Proper system architecture and development practices can still not replace, or can be broken by inadequate operations; the efficiency and usefulness of tools, playbooks, monitoring, automation, and so on, all tend to implicitly rely on the knowledge and respect of well-defined operating conditions (throughput, load, overload management, etc.) If defined at all, these operational limits let you know when things are about to go bad, and when they are good again.
The problem with these limits is that as operators get used to them, and get used to frequently breaking them without negative consequences, there is a risk of slowly pushing the envelope towards the edge of the danger zone, where nasty large-scale failures happen. Your reaction time and margin to adapt to higher loads erodes, and you eventually end in a position where things are constantly broken with no respite in sight.
So we have to be careful and aware of this kind of thing, and to the importance that people using and operating the software has on it. It is always harder to scale up a good team than it is to scale up a program. Plan for emergencies even if they don't happen; they will some day and you'll be happy you ran simulations and have recipes to follow to fix it all up.
In the case of my flight, as I said, nobody was injured. Still, this is the circus that was deployed for it all: busses to escort passengers back to the terminal, since moving a stranded plane could be risky. Pick-up trucks to escort the busses safely from the runway to the terminal. Police cars, a whole lot of fire trucks, and that black car that I don't know what it does but I'm sure it's super useful.
They deploy all of that despite everyone being fine, despite planes being super reliable. They do things right.
Here's another bunch of things you gain by using Erlang. I don't really have much to say about them, just that I do tend to have some kind of interest in you switching to use it, so here it is.
The last point is worth commenting though. One of the risks that happen in languages that are very flexible in their approach in system design is that libraries you use may not want to do things the way you feel would be appropriate in your case, and you're left either not using the lib, or having to operate codebases with an incoherent design. This doesn't happen in Erlang as everyone uses the same proven approach to do things.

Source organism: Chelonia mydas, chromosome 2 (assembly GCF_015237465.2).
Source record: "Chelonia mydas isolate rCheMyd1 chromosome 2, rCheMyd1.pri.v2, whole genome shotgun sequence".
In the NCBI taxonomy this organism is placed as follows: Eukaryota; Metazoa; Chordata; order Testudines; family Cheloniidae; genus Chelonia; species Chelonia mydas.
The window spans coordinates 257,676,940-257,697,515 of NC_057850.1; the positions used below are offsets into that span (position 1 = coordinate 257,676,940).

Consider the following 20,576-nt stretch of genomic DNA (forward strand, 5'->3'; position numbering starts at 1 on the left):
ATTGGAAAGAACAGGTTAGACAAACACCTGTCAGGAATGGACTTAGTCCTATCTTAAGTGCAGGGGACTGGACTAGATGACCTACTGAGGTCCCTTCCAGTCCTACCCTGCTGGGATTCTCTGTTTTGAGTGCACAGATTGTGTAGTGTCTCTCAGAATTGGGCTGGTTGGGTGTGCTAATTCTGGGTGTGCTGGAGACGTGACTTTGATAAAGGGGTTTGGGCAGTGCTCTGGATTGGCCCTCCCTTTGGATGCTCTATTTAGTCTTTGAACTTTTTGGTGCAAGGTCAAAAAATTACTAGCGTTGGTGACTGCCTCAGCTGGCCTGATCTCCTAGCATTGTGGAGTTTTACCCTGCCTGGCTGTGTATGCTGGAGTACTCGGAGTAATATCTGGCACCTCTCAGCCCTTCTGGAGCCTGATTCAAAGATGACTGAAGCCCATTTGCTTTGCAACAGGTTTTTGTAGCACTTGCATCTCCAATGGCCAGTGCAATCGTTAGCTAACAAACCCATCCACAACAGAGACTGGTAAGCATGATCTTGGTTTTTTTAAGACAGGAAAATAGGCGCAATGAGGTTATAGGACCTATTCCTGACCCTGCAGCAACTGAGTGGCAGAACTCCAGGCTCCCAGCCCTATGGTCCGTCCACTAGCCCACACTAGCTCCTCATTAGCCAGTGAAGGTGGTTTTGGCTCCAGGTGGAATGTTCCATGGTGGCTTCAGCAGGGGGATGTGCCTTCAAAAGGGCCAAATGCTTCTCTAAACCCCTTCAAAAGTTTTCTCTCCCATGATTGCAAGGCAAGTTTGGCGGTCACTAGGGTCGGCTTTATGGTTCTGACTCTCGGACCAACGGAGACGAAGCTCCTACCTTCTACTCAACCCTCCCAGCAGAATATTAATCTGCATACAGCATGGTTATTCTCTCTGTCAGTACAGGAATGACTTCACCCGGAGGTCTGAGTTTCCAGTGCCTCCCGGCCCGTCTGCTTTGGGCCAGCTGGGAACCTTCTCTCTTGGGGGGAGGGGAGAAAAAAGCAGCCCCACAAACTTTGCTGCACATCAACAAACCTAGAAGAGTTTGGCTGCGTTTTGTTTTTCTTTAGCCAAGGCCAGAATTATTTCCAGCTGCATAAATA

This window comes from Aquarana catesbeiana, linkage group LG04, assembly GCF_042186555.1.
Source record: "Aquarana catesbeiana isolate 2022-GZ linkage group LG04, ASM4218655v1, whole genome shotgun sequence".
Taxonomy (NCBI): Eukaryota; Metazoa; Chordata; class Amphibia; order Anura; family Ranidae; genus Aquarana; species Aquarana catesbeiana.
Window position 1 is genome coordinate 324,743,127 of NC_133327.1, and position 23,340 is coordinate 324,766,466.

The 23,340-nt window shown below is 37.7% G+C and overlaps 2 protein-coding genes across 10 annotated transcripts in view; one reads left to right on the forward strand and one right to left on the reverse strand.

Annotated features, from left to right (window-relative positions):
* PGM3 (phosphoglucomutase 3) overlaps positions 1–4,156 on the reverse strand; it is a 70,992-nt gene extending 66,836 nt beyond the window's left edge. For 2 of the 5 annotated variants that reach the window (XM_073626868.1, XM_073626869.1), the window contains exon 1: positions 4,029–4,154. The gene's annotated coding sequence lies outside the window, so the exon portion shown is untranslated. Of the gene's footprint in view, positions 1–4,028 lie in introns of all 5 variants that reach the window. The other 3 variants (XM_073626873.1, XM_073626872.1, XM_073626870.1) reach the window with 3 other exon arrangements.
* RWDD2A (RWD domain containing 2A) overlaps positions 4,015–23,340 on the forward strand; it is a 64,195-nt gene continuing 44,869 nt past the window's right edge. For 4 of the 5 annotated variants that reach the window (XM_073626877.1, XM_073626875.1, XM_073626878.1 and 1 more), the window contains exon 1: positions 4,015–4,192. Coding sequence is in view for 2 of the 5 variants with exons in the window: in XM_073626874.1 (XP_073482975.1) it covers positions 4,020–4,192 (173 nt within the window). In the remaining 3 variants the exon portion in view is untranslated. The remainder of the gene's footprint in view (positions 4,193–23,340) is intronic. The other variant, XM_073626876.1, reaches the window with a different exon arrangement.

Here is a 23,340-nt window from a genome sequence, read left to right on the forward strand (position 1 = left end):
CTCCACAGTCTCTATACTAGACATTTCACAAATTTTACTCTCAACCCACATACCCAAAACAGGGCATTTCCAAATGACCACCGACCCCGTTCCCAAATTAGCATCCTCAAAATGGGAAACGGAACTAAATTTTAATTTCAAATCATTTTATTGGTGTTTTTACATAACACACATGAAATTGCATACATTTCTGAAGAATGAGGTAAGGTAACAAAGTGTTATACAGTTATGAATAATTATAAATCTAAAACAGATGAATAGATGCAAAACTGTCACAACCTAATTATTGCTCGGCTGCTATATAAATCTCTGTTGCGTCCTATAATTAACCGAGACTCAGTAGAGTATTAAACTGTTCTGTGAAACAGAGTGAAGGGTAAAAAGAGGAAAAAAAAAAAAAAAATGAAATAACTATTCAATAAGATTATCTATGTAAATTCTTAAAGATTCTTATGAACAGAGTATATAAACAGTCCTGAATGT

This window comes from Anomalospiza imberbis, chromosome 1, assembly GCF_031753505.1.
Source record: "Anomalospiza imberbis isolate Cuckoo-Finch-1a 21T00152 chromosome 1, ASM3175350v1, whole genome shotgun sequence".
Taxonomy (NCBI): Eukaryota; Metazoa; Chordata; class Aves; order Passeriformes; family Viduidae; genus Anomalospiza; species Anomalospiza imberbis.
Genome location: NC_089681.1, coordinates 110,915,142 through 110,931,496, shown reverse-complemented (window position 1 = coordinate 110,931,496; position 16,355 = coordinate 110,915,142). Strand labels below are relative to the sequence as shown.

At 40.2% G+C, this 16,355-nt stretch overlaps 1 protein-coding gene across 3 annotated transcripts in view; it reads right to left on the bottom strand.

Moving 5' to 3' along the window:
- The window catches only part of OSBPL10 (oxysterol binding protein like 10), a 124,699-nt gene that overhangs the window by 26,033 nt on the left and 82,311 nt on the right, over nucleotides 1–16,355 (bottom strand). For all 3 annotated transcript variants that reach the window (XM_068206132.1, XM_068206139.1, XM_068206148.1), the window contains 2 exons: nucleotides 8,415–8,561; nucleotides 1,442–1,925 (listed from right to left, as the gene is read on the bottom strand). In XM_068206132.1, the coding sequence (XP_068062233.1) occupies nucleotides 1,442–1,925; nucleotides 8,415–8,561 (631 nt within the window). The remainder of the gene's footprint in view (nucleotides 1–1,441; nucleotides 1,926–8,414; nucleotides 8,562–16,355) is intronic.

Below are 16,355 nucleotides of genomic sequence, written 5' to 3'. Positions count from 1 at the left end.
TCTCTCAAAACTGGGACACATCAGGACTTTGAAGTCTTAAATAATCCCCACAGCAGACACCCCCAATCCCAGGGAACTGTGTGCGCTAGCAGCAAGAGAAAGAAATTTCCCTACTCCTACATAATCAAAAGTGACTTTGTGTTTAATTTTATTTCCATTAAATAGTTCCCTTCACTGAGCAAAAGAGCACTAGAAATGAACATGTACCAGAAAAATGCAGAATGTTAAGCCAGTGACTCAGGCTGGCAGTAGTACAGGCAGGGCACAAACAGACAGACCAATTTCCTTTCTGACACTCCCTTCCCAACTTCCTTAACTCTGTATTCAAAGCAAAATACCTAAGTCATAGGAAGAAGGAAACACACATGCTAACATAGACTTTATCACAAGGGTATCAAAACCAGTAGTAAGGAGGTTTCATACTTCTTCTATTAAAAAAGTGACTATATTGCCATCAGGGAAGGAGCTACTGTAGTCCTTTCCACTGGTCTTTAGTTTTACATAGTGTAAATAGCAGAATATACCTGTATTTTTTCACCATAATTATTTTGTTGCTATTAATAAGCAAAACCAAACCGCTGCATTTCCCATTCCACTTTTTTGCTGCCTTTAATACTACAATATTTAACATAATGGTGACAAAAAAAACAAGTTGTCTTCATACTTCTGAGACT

In a nutshell, the Zen of Erlang and 'let it crash' is really all about figuring out how components interact with each other, figuring out what is critical and what is not, what state can be saved, kept, recomputed, or lost. In all cases, you have to come up with a worst-case scenario and how to survive it. By using fail-fast mechanisms with isolation, links & monitors, and supervisors to give boundaries to all of these worst-case scenarios' scale and propagation, you make it a really well-understood regular failure case.
That sounds simple, but it's surprisingly good; if you feel that your well-understood regular failure case is viable, then all your error handling can fall-through to that case. You no longer need to worry or write defensive code. You write what the code should do and let the program's structure dictate the rest. Let it crash.
That’s the Zen of Erlang: building interactions first, making sure the worst that can happen is still okay. Then there will be few faults or failures in your system to make you nervous (and when it happens, you can introspect everything at run time!) You can sit back and relax.